Though Cedric has been unable to bring himself to forgive Ivanhoe for leaving England to fight in the Crusades with Richard, he is nevertheless worried about his son's injury. He dispatches Oswald to check on him. Cedric, in turn, discovers Gurth, who has been serving Ivanhoe in disguise and takes him captive. But Gurth escapes and flees into the forest, telling Wamba to tell Cedric that he will never serve him again. The Saxons mount up and prepare to ride home from Ashby. In the forest, they meet Isaac and Rebecca, accompanying a very sick old man on a litter. Rebecca asks to travel with the Saxons for protection, and Rowena implores her guardian to agree. He does, and the group continues on its way.
Suddenly, de Bracy and his men, disguised as forest outlaws, fall upon the party. In the chaos that follows, Wamba escapes, but the rest of the Saxons, as well as Isaac and Rebecca, are taken prisoner. Stumbling through the forest, Wamba encounters Locksley, the real outlaw of the forest. But Locksley's band is honorable--they are the men who earlier declined to rob Gurth--and offer to help free the Saxons from de Bracy. Gurth blunders into the party and is recruited to help. Locksley takes them to the Friar's chapel, where they discover the Friar in the company of the Black Knight, still drinking and singing. Both the cleric and the knight enthusiastically agree to help rescue the prisoners.
De Bracy's men take the prisoner's to Torquilstone, the castle of Reginald Front-de-Boeuf. Isaac is thrown into a grim dungeon and given an ultimatum: either hand over a thousand pieces of silver to Front-de-Boeuf or undergo a painful torture. Isaac pleads for Rebecca to be allowed to travel to York to secure the money, but he is told ominously that Rebecca now belongs to the Templar, Sir Brian de Bois-Guilbert. Front-de-Boeuf's Saracen slaves tear Isaac's garment and prepare him for the torture, but the sound of a bugle at the gates, followed by voices anxiously demanding Front-de-Bouef, brings the proceedings to a temporary halt.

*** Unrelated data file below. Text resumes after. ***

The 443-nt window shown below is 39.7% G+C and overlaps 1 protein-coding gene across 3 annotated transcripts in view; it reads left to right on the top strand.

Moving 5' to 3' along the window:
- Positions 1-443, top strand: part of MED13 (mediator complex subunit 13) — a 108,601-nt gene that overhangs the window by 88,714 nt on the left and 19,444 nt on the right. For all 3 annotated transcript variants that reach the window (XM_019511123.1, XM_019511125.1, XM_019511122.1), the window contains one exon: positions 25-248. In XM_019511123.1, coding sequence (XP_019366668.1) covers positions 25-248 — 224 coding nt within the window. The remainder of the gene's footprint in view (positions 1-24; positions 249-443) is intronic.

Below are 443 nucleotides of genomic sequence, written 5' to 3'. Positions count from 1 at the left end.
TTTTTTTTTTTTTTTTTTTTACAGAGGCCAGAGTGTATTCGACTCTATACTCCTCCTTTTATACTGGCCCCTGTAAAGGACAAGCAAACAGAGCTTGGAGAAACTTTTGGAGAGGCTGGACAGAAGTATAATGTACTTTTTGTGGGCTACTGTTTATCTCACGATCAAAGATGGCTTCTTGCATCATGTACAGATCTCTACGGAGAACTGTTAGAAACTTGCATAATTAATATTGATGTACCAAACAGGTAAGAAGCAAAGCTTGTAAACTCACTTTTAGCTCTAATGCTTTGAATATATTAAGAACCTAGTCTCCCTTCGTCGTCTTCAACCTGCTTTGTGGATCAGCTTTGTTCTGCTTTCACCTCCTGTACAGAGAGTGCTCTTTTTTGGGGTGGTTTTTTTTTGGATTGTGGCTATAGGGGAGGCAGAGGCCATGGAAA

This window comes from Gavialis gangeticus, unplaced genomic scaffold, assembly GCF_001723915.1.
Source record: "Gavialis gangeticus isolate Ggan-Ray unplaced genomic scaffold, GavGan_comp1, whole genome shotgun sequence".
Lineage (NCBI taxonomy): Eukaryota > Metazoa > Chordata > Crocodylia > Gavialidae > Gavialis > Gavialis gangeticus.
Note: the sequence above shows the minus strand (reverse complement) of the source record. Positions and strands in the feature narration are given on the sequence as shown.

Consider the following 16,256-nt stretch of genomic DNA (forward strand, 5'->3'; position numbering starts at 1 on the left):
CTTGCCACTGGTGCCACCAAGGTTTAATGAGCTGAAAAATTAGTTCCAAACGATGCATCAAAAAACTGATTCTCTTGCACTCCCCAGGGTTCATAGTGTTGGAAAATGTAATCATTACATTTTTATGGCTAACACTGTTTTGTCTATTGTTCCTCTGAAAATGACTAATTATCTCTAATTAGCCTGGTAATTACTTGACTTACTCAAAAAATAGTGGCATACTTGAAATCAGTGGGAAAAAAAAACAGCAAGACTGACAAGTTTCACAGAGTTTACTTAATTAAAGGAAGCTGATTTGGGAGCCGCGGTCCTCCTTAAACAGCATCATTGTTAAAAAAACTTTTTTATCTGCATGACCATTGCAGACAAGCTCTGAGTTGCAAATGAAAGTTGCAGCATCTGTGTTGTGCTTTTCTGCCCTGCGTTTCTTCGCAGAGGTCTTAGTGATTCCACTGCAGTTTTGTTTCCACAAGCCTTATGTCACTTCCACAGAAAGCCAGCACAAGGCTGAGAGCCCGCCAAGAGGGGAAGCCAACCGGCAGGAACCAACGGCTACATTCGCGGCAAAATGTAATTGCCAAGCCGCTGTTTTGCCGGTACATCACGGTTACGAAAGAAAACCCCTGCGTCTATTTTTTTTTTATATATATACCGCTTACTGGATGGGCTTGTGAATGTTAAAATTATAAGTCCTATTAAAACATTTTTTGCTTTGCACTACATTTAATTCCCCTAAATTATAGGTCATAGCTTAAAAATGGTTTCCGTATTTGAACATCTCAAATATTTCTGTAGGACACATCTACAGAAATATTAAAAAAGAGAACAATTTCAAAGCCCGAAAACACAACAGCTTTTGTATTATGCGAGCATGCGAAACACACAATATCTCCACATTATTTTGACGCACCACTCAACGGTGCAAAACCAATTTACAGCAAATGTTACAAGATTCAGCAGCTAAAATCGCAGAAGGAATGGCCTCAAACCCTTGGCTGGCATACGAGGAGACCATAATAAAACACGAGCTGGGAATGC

With these chapters, the novel shifts into the second of its three large stages. Structurally, the three stages of Ivanhoe revolve around a particular adventure or quest: The first involves the tournament at Ashby-de-la-Zouche, the second involves the captivity at Torquilstone, and the third involves Rebecca's trial at Templestowe, the stronghold of the Knights-Templars. The second stage of the novel begins suddenly, when the lustful de Bracy kidnaps the Saxon party and imprisons them at Torquilstone, a Saxon stronghold now held by the Norman Front-de-Boeuf. This literally has the effect of jolting the main social theme of the novel back into prominence, as the imprisonment involves a group of Saxons and Jews unjustly subjugated by a group of Normans--just as was the case in England as a whole.
The character of Cedric undergoes some interesting augmentation at the beginning of Chapter 18, when Scott describes his anxiety after Ivanhoe is wounded: This is the first sign we have that Cedric cares at all about his disinherited son. Cedric is an interesting character in Ivanhoe; a flawed, passionate man, he is desperate to restore the Saxons to power in England. A minor country franklin, but one of the most powerful Saxons in the land, he has pinned his hopes upon the marriage of Athelstane and Rowena, both of whom are of very high birth. His reason for disinheriting Ivanhoe stems directly from his prioritizing of the Saxon cause above all other things: Ivanhoe is loyal to King Richard, a Norman Plantagenet. Even though Cedric loves Ivanhoe (as we see in this chapter) and respects King Richard, he cannot abide by Norman rule, and he cannot abide by his son's acceptance of a Norman king.
We can never for get the brave, unforgettable character Athelstane. This man, who is a favorite of many readers, is seemingly always hungry. Maybe the fact that he is of the male race has to do with this, but we may never know for sure. HE is remembered most for crashing his own funeral and getting quite upset for there not being any food. Who would only serve communion crackers and wine at his funeral? WHO WOULD DARE?
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